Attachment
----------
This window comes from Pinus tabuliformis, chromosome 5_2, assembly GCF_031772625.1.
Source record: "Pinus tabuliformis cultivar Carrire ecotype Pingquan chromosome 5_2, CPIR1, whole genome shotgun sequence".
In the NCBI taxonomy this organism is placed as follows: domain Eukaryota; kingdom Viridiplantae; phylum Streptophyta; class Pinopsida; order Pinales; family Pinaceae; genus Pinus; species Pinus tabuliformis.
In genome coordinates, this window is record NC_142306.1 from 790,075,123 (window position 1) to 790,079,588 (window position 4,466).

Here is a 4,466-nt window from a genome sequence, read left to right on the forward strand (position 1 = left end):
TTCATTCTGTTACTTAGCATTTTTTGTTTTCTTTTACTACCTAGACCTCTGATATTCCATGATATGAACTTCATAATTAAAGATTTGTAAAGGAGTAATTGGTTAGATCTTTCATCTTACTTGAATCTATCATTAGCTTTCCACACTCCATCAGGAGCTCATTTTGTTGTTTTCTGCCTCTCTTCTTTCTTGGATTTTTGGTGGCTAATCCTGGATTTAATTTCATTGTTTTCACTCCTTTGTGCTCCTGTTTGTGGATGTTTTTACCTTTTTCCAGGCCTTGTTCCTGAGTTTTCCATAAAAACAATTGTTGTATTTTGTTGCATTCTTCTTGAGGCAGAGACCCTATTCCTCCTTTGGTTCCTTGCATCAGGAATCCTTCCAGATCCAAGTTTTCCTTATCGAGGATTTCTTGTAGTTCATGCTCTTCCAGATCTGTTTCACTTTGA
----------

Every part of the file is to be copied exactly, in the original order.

This window comes from Pinus tabuliformis, chromosome 5_2, assembly GCF_031772625.1.
Source record: "Pinus tabuliformis cultivar Carrire ecotype Pingquan chromosome 5_2, CPIR1, whole genome shotgun sequence".
In the NCBI taxonomy this organism is placed as follows: domain Eukaryota; kingdom Viridiplantae; phylum Streptophyta; class Pinopsida; order Pinales; family Pinaceae; genus Pinus; species Pinus tabuliformis.
In genome coordinates, this window is record NC_142306.1 from 790,075,123 (window position 1) to 790,079,588 (window position 4,466).

Here is a 4,466-nt window from a genome sequence, read left to right on the forward strand (position 1 = left end):
TTCATTCTGTTACTTAGCATTTTTTGTTTTCTTTTACTACCTAGACCTCTGATATTCCATGATATGAACTTCATAATTAAAGATTTGTAAAGGAGTAATTGGTTAGATCTTTCATCTTACTTGAATCTATCATTAGCTTTCCACACTCCATCAGGAGCTCATTTTGTTGTTTTCTGCCTCTCTTCTTTCTTGGATTTTTGGTGGCTAATCCTGGATTTAATTTCATTGTTTTCACTCCTTTGTGCTCCTGTTTGTGGATGTTTTTACCTTTTTCCAGGCCTTGTTCCTGAGTTTTCCATAAAAACAATTGTTGTATTTTGTTGCATTCTTCTTGAGGCAGAGACCCTATTCCTCCTTTGGTTCCTTGCATCAGGAATCCTTCCAGATCCAAGTTTTCCTTATCGAGGATTTCTTGTAGTTCATGCTCTTCCAGATCTGTTTCACTTTGA